In this series of posts we offer practical observations to implement some of the recommendations from "Constructing the Gold Standard", an Independent Review of Public Sector Frameworks by Professor David Mosey. The Review is a comprehensive collation of the state of play in UK public sector construction procurement frameworks and covers a lot of ground. 

We rightly expect a lot of public sector construction frameworks, but a framework contract itself is not a magic solution. Many public bodies and utilities have long used organisationally based frameworks to deliver construction requirements aligned to their particular requirements. A good example here are Department for Education construction frameworks, were there is a palpable flow of specific work opportunity, completely aligned with client requirement. Such organisationally based frameworks will continue to evolve of course, not least to reflect the new best practice encouraged by the Construction Playbook.

The Focus of the Review is rather frameworks set up by a public sector body which itself may not even have a construction services requirement, but which are set up so they may be accessed by other public sector construction purchasers. A typical model involves payment of a fee or commission, (normally turnover or contract value linked) charged by the framework provider to the framework suppliers. 

Construction frameworks when set up well and structured to facilitate efficient and flexible call off are hugely beneficial and can be a key tool in driving improvement. In a sector that has ballooned there are frameworks that simply do not deliver on quality and the lack of alignment and in some cases ambition means that both public sector clients and construction supply chain lose out.

Winning a place on a framework does not equate to receiving prospective call offs or securing contracts. The Civil Engineering Contractors Association estimates there are over 1,660 public construction frameworks procured between 2015 and 2019, with an aggregate value of £220 billion. However as noted in the Report, contractors spend an average £247,000 preparing bids for major frameworks,  occasions are too frequent when few projects actually materialise proportionate to the size of the framework and the effort required to obtain and maintain a place. This suggests one of two possibilities – either contractors are not submitting competitive bids at call off and/or don't have the relevant experience,(neither being credible if framework procurement has been properly done) or they are not receiving opportunities for work despite winning a place on the framework.

Avoid double counting the pipeline. Public sector bodies would ideally signpost what work goes on which framework – simplifying the market should be the priority, it is important that contractors know where to look to find appropriate work. We have seen clear momentum from central government in the direction of using the Crown Commercial Services frameworks – for example RM6088 (shortly up for renewal)  contains over 11 lots which represent a diverse range of projects in an easily identifiable way as the first stop in the search for construction services.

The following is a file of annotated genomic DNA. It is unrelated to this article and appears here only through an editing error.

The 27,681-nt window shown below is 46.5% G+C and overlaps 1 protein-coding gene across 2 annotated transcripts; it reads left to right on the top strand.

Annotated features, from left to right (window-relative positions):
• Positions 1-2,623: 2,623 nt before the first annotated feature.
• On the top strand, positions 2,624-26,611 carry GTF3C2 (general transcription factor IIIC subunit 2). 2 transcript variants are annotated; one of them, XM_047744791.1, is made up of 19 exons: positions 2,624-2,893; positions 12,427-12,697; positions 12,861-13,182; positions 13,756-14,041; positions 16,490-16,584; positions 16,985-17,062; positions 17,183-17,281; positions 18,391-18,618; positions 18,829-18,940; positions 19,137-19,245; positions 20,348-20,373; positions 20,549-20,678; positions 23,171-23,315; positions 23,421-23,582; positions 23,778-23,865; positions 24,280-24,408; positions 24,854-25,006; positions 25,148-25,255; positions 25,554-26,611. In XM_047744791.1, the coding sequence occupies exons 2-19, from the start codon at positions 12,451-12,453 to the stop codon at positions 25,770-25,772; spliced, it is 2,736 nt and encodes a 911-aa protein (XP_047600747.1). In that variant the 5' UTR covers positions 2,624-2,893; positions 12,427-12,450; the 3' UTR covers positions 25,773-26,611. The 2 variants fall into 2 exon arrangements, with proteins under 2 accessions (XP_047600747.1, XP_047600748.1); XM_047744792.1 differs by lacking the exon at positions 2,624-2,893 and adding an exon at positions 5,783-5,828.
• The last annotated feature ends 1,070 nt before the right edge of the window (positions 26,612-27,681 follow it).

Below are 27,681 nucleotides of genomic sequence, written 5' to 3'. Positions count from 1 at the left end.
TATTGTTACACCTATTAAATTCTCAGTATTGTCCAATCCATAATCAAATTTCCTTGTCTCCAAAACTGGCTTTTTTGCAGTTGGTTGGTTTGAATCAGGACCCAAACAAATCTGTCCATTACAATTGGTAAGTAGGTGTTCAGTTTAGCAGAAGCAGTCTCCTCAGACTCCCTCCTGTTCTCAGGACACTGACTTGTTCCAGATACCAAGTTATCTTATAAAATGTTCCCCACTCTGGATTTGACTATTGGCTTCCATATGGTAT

Competition for the sake of it is not good. But what about local authorities and wider public sector? The equivalent of a Procurement Policy Note from the Cabinet Office on best practice and appropriate frameworks for these bodies, perhaps from the Local Government Association is needed to provide tailored guidance on where access frameworks in an optimum way. Until then we will continue to see a variety of public sector framework providers competing in the same space, structuring lots inconsistently and  jostling for position, overlapping each other in terms of potential work offered.  

Tag workflow pipelines. Set out concrete pipelines attached to each framework – providing clearly identified projects and phases with prescribed factors and preconditions will avoid wasted procurement costs. This will have both competitive and commercial benefits through improved supplier commitment by ensuring that contractors can find projects that fit their profile, and tailor their bids accordingly. It will also reduce the inefficiency generated by duplicated workstreams, as currently different public frameworks carry similar projects and it can be confusing as to which framework has the potential to call off real work.

Procurement evolves. There is much that is happing that is positive. Increasingly social value is at the core of the required outcome from a public sector construction project. Frameworks offer a way to make that social value operate, sustainably beyond a single project. Collaboration and achievement of outcomes are at the core of the Construction Playbook. Frameworks that have at their core collaboration through the supply chain need regular work flowing through the framework to be credible. The Construction Playbook and the Review will help frameworks be self policing. Public sector purchasers will simply not use sub-standard frameworks and they will wither. 


Simplifying and consolidating frameworks could arguably be seen as anti-competitive, but streamlining the current market will eliminate economic inefficiencies such as wasted time, duplicate bids and passive frameworks, ensuring both buyers and suppliers can start projects sooner. As frameworks generally last up to four years, having clear market routes through which to advertise will help suppliers continue to attract the most appropriate suppliers notwithstanding supplier mergers and insolvencies.  


This blog was written with colleague Hannah Jeckel.